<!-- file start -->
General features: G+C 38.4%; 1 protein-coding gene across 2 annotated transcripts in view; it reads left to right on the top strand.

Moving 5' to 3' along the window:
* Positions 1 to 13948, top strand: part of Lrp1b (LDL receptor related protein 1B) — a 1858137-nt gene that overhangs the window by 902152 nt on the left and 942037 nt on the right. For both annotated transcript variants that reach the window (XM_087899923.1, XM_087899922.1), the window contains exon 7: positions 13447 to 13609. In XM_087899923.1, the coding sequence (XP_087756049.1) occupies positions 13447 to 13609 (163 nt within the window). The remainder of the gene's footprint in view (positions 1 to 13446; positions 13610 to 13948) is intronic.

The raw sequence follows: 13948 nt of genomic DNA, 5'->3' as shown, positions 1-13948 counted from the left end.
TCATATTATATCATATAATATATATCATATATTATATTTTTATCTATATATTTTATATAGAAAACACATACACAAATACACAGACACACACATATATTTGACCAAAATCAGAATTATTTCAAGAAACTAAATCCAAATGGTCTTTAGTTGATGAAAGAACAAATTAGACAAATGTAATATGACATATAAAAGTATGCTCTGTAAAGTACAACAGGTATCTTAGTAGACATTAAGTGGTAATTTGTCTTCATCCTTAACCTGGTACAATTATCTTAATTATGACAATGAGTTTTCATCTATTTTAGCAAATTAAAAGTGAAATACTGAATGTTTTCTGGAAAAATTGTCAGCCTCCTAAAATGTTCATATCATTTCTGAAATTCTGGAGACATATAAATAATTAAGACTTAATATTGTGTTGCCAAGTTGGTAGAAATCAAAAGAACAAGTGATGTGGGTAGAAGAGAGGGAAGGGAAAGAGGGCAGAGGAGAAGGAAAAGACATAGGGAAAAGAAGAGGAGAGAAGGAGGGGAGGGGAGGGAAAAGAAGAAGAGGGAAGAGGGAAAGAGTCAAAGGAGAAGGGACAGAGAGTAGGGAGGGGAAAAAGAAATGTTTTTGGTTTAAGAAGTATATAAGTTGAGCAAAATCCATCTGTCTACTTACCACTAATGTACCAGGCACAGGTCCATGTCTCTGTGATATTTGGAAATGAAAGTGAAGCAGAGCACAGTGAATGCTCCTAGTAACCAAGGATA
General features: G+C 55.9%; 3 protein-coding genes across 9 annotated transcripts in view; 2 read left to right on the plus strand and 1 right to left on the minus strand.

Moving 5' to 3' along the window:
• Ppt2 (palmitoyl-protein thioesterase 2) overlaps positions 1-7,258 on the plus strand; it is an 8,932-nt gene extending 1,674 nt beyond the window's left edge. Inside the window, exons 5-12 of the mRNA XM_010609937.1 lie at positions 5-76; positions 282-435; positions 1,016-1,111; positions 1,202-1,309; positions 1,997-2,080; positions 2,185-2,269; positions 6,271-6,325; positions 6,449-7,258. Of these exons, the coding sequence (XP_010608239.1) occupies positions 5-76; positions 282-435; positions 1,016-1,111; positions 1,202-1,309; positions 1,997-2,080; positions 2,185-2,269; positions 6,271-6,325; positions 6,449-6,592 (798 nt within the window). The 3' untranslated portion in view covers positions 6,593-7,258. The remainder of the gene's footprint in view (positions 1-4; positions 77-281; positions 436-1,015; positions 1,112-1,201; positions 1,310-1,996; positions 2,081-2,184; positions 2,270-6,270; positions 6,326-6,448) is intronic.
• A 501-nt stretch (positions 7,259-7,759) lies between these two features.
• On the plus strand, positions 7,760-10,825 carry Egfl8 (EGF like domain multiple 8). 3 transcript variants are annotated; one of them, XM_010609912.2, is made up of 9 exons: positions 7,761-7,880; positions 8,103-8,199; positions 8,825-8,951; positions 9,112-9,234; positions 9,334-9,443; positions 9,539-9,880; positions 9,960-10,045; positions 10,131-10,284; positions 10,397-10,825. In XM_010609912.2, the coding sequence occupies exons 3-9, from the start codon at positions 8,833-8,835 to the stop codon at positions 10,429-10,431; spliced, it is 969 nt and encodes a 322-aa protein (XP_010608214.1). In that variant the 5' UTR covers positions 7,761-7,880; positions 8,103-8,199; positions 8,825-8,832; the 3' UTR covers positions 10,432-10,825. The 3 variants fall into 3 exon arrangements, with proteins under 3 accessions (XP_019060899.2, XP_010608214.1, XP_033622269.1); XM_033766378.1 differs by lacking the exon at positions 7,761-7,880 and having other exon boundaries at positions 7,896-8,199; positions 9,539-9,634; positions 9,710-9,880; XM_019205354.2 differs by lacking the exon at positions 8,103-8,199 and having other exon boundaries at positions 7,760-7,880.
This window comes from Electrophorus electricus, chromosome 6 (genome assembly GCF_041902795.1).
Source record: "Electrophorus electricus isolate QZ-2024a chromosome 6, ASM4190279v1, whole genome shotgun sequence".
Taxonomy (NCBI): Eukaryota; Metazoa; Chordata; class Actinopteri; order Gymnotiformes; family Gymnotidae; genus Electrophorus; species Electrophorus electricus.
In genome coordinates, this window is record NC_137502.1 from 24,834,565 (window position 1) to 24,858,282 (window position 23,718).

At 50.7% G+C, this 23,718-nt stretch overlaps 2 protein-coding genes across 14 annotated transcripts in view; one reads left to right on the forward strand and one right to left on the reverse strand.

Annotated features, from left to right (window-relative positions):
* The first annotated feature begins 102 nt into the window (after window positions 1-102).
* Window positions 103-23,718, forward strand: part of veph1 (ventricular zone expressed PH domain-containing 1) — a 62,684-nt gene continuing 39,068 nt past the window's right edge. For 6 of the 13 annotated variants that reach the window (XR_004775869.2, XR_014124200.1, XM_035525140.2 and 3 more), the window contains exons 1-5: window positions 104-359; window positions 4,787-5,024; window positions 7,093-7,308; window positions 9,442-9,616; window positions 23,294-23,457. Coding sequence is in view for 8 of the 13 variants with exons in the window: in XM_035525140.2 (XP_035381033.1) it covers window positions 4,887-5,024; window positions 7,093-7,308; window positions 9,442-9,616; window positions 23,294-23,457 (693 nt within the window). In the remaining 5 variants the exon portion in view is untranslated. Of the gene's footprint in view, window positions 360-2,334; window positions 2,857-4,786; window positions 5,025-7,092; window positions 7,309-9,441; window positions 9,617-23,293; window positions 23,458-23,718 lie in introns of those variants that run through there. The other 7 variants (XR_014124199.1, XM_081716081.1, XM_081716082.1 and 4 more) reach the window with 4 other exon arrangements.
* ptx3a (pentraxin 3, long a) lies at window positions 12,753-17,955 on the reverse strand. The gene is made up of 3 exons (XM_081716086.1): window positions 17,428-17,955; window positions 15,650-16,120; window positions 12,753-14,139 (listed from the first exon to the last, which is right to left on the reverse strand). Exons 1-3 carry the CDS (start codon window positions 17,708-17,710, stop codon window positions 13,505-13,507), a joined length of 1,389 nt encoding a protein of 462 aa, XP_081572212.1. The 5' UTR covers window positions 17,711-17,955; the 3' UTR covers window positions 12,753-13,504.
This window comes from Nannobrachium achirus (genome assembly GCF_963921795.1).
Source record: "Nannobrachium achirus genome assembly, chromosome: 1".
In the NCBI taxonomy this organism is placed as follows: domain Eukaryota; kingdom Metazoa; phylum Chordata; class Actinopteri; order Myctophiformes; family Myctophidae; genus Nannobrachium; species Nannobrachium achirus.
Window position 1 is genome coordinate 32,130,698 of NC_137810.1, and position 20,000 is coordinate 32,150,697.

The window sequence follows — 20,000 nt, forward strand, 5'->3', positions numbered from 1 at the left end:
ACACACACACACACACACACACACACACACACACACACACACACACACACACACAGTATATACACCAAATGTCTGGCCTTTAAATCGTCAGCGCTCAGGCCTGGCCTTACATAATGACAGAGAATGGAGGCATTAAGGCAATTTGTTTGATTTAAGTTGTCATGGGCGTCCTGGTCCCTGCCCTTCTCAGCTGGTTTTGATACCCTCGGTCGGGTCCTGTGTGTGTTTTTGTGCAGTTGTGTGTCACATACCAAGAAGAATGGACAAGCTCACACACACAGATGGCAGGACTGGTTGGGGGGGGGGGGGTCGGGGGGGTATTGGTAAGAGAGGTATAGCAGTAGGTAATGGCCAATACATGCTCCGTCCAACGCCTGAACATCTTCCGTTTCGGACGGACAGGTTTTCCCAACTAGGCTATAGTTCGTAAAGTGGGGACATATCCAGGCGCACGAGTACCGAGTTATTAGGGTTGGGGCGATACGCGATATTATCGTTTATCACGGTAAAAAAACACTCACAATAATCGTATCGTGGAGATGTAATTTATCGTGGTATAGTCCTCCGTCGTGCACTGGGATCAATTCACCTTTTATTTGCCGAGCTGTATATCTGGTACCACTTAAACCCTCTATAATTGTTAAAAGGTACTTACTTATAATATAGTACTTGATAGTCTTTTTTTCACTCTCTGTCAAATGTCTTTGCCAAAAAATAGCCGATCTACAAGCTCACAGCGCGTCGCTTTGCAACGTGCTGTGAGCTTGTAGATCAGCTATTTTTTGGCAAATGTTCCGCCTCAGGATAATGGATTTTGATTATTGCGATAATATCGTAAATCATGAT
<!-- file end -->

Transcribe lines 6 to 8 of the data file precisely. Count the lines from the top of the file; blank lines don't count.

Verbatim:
General features: G+C 55.9%; 3 protein-coding genes across 9 annotated transcripts in view; 2 read left to right on the plus strand and 1 right to left on the minus strand.

Moving 5' to 3' along the window:
• Ppt2 (palmitoyl-protein thioesterase 2) overlaps positions 1-7,258 on the plus strand; it is an 8,932-nt gene extending 1,674 nt beyond the window's left edge. Inside the window, exons 5-12 of the mRNA XM_010609937.1 lie at positions 5-76; positions 282-435; positions 1,016-1,111; positions 1,202-1,309; positions 1,997-2,080; positions 2,185-2,269; positions 6,271-6,325; positions 6,449-7,258. Of these exons, the coding sequence (XP_010608239.1) occupies positions 5-76; positions 282-435; positions 1,016-1,111; positions 1,202-1,309; positions 1,997-2,080; positions 2,185-2,269; positions 6,271-6,325; positions 6,449-6,592 (798 nt within the window). The 3' untranslated portion in view covers positions 6,593-7,258. The remainder of the gene's footprint in view (positions 1-4; positions 77-281; positions 436-1,015; positions 1,112-1,201; positions 1,310-1,996; positions 2,081-2,184; positions 2,270-6,270; positions 6,326-6,448) is intronic.